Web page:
When I was a kid, I was immortal. I could barrel down snowy hills with sticks strapped to my feet and feel no fear. I could go streaking down grassy hills slippery with dew, without even recognizing the possibility of a broken femur. Even when I broke my left arm in third grade, it didn't slow me down because I didn't feel a thing.
Remember that? Diving head first into whatever caught your whim because you didn't know what a broken femur felt like? Or a shattered heart? It's easy to barrel down a snowy hill when you don't understand the cost of failure. But everyone eventually learns what it feels like to fall.
September 11, 2001 was the first day I truly felt my own mortality. It's become an epic cliche, but I think we all gained a fresh sense of fragility the day the towers fell. I was 22 that year, after graduating from college the year before and leaving Manhattan for San Francisco. But I knew people who worked in the buildings or near them. When I managed to catch one of those friends on the phone that night, she told me how she had to walk home across the Brooklyn Bridge, limping in her high heels as thousands of people crossed the water in shattered silence.
That was the first time it occurred to me that one day I would die. That I - and my friends and family - can be broken. I was lucky to make it to my twenties before truly feeling that. So many kids aren't that lucky. Being sheltered can be good - all children deserve the opportunity to spread their tiny wings without fear.
But eventually we all learn that we're breakable. We can and will shatter and we'll have to put ourselves back together again. But wrapping yourself in cotton batting and protecting yourself from the world is more dangerous. Too much joy and too many opportunities missed. As a champion cocooner, I know I've lost out. So I'm learning to be fearless because hiding is no longer a viable option.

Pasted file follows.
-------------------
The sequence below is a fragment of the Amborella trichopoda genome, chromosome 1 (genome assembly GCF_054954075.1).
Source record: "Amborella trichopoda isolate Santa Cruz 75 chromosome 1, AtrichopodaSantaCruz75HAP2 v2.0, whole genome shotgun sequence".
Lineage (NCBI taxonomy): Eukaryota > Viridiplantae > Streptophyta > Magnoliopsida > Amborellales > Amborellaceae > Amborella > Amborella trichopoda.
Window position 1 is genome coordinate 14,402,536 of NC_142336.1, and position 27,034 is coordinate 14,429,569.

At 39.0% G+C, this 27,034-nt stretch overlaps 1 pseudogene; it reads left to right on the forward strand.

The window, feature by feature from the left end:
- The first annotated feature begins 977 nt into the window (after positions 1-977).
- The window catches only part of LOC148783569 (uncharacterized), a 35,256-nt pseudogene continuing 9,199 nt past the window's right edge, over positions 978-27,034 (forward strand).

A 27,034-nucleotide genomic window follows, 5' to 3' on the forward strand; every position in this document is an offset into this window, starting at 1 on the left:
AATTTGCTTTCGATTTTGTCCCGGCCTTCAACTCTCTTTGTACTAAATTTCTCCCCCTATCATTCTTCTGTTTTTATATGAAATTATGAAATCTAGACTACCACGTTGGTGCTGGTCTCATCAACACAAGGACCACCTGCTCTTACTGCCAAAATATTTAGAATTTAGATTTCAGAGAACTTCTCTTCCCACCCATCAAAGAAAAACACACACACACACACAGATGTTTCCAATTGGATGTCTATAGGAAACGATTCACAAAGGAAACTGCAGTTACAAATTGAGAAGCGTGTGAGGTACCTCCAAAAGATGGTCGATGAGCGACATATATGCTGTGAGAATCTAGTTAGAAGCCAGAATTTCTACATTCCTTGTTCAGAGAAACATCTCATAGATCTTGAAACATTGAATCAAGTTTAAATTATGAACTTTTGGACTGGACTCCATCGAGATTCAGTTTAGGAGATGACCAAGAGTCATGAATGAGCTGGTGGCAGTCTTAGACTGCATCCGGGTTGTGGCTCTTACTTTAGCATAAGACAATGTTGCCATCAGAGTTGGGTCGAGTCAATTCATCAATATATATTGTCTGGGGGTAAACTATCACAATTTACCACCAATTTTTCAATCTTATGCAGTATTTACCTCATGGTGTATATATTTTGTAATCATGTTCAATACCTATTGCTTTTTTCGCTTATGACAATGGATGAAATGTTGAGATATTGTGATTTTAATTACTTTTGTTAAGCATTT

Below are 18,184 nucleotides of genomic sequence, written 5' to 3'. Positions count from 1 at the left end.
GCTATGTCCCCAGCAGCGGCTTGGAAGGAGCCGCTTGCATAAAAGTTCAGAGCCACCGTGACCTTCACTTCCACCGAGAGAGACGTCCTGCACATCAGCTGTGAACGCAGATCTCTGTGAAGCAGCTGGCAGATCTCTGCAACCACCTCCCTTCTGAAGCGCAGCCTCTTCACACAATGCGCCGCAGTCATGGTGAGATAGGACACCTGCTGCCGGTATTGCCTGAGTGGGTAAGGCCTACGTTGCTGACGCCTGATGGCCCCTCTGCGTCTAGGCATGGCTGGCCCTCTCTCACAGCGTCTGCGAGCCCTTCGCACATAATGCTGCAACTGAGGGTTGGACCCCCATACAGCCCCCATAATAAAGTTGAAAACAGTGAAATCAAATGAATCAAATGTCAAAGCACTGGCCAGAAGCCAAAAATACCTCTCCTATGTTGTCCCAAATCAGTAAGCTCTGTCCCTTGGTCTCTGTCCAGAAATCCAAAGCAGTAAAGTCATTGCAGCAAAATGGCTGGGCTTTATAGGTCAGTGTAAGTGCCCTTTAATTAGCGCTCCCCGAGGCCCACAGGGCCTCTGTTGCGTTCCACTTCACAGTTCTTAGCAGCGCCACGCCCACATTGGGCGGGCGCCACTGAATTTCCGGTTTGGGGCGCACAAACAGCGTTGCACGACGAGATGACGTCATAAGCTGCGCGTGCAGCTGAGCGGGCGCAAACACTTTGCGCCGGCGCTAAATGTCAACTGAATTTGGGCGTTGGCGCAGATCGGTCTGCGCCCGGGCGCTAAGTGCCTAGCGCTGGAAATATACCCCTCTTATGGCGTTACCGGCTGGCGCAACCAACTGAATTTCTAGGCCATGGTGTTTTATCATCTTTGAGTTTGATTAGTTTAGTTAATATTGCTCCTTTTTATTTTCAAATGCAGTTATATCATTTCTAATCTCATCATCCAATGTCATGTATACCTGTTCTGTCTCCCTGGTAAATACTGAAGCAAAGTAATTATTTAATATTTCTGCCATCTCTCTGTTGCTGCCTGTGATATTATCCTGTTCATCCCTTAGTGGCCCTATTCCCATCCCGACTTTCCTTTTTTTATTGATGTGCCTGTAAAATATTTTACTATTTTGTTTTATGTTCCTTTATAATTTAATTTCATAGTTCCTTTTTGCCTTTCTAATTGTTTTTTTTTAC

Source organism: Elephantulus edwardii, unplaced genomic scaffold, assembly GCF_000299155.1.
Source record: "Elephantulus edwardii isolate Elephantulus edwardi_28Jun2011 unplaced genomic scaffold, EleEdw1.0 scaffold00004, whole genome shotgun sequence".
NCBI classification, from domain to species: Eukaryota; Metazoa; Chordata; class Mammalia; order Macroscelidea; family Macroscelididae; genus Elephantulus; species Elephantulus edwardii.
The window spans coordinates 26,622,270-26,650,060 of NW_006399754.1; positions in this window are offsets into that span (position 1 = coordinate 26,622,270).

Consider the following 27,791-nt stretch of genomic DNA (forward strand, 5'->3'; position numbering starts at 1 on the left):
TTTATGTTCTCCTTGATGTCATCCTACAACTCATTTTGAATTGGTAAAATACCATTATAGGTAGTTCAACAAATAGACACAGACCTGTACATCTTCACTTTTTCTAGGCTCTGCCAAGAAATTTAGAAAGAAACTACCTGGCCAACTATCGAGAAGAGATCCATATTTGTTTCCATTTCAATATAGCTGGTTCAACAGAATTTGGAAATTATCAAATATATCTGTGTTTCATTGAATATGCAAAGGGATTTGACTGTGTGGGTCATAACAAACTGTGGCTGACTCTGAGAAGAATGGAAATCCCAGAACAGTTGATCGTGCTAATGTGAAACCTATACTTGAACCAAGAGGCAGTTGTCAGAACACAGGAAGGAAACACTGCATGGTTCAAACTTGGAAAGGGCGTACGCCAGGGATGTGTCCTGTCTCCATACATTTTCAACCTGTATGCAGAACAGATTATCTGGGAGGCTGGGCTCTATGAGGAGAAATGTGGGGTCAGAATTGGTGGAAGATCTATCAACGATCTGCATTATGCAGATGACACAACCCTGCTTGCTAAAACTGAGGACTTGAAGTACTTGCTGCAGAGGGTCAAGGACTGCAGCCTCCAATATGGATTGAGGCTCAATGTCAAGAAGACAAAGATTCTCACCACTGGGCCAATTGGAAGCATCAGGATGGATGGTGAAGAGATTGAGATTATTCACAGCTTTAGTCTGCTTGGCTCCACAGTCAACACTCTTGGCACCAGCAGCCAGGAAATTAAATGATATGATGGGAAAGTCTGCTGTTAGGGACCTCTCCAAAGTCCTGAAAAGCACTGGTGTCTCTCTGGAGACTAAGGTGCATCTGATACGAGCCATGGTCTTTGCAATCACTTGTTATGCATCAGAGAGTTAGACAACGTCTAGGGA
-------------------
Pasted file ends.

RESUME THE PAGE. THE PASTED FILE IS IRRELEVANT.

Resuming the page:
I went to the Salton Sea this weekend, to visit the ocean that lives in the middle of the desert. It's beautiful, but the salt in the water is death to anything that lives there. But if you brave the stench and the flies and a shore littered with fish corpses, you can stand and gaze out at something beautiful that shouldn't exist but does.
Last year, I went zip-lining over the jungles of Costa Rica. I went with a friend and, as I was strapping on my harness, he called me fearless. Something I'd never really considered myself. But after the first terrifying line where plummeting to my death seemed a not so much a probability as an inevitability, I learned to enjoy soaring over the jungle. Soon, I was twisting and turning and flipping upside down to zoom toward the horizon with my stomach to the sky.
You can teach yourself to fear less. Especially when doing so means you get to fly.